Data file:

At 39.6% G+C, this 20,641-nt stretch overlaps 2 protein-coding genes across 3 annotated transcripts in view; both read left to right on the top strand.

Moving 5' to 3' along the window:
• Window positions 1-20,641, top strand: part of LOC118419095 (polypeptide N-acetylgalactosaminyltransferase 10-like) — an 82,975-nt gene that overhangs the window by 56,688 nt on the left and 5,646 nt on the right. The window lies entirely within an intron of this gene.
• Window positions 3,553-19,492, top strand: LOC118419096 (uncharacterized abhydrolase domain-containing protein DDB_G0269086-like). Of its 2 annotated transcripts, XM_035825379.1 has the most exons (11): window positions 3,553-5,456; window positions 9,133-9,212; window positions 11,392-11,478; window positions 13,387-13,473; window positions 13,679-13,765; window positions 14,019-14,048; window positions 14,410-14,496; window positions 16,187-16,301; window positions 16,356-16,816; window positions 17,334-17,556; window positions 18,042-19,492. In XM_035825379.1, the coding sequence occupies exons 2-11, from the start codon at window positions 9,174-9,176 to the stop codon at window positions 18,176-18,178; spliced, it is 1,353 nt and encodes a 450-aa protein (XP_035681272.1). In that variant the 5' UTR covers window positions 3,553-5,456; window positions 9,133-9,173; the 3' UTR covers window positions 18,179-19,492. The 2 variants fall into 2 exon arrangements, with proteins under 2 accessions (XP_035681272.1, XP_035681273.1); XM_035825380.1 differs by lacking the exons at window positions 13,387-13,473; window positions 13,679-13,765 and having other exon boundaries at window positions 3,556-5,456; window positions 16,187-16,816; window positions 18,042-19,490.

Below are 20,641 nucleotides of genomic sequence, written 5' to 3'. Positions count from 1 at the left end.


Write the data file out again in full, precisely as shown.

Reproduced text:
At 39.6% G+C, this 20,641-nt stretch overlaps 2 protein-coding genes across 3 annotated transcripts in view; both read left to right on the top strand.

Moving 5' to 3' along the window:
• Window positions 1-20,641, top strand: part of LOC118419095 (polypeptide N-acetylgalactosaminyltransferase 10-like) — an 82,975-nt gene that overhangs the window by 56,688 nt on the left and 5,646 nt on the right. The window lies entirely within an intron of this gene.
• Window positions 3,553-19,492, top strand: LOC118419096 (uncharacterized abhydrolase domain-containing protein DDB_G0269086-like). Of its 2 annotated transcripts, XM_035825379.1 has the most exons (11): window positions 3,553-5,456; window positions 9,133-9,212; window positions 11,392-11,478; window positions 13,387-13,473; window positions 13,679-13,765; window positions 14,019-14,048; window positions 14,410-14,496; window positions 16,187-16,301; window positions 16,356-16,816; window positions 17,334-17,556; window positions 18,042-19,492. In XM_035825379.1, the coding sequence occupies exons 2-11, from the start codon at window positions 9,174-9,176 to the stop codon at window positions 18,176-18,178; spliced, it is 1,353 nt and encodes a 450-aa protein (XP_035681272.1). In that variant the 5' UTR covers window positions 3,553-5,456; window positions 9,133-9,173; the 3' UTR covers window positions 18,179-19,492. The 2 variants fall into 2 exon arrangements, with proteins under 2 accessions (XP_035681272.1, XP_035681273.1); XM_035825380.1 differs by lacking the exons at window positions 13,387-13,473; window positions 13,679-13,765 and having other exon boundaries at window positions 3,556-5,456; window positions 16,187-16,816; window positions 18,042-19,490.

Below are 20,641 nucleotides of genomic sequence, written 5' to 3'. Positions count from 1 at the left end.